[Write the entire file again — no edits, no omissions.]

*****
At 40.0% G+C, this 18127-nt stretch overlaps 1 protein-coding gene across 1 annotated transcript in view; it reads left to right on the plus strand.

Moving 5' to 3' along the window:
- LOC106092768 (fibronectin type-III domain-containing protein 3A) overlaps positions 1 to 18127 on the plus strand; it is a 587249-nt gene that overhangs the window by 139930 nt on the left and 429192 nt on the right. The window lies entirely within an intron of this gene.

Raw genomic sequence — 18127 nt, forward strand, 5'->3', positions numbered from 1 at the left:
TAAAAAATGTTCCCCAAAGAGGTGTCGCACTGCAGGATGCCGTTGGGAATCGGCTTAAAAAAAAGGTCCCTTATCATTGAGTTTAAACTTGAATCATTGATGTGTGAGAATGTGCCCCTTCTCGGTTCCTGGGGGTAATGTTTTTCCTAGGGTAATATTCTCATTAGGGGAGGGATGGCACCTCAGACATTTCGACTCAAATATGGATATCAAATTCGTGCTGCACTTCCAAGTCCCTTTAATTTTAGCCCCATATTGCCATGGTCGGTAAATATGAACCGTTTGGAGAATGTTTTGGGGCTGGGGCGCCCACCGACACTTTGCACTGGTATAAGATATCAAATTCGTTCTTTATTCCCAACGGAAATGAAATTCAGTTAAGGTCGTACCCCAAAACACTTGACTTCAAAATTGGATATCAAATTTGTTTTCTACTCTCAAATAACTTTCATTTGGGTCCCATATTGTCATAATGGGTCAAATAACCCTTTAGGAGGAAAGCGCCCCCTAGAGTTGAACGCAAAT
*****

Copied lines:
At 40.0% G+C, this 18127-nt stretch overlaps 1 protein-coding gene across 1 annotated transcript in view; it reads left to right on the plus strand.

Moving 5' to 3' along the window:
- LOC106092768 (fibronectin type-III domain-containing protein 3A) overlaps positions 1 to 18127 on the plus strand; it is a 587249-nt gene that overhangs the window by 139930 nt on the left and 429192 nt on the right. The window lies entirely within an intron of this gene.

Raw genomic sequence — 18127 nt, forward strand, 5'->3', positions numbered from 1 at the left:
TAAAAAATGTTCCCCAAAGAGGTGTCGCACTGCAGGATGCCGTTGGGAATCGGCTTAAAAAAAAGGTCCCTTATCATTGAGTTTAAACTTGAATCATTGATGTGTGAGAATGTGCCCCTTCTCGGTTCCTGGGGGTAATGTTTTTCCTAGGGTAATATTCTCATTAGGGGAGGGATGGCACCTCAGACATTTCGACTCAAATATGGATATCAAATTCGTGCTGCACTTCCAAGTCCCTTTAATTTTAGCCCCATATTGCCATGGTCGGTAAATATGAACCGTTTGGAGAATGTTTTGGGGCTGGGGCGCCCACCGACACTTTGCACTGGTATAAGATATCAAATTCGTTCTTTATTCCCAACGGAAATGAAATTCAGTTAAGGTCGTACCCCAAAACACTTGACTTCAAAATTGGATATCAAATTTGTTTTCTACTCTCAAATAACTTTCATTTGGGTCCCATATTGTCATAATGGGTCAAATAACCCTTTAGGAGGAAAGCGCCCCCTAGAGTTGAACGCAAAT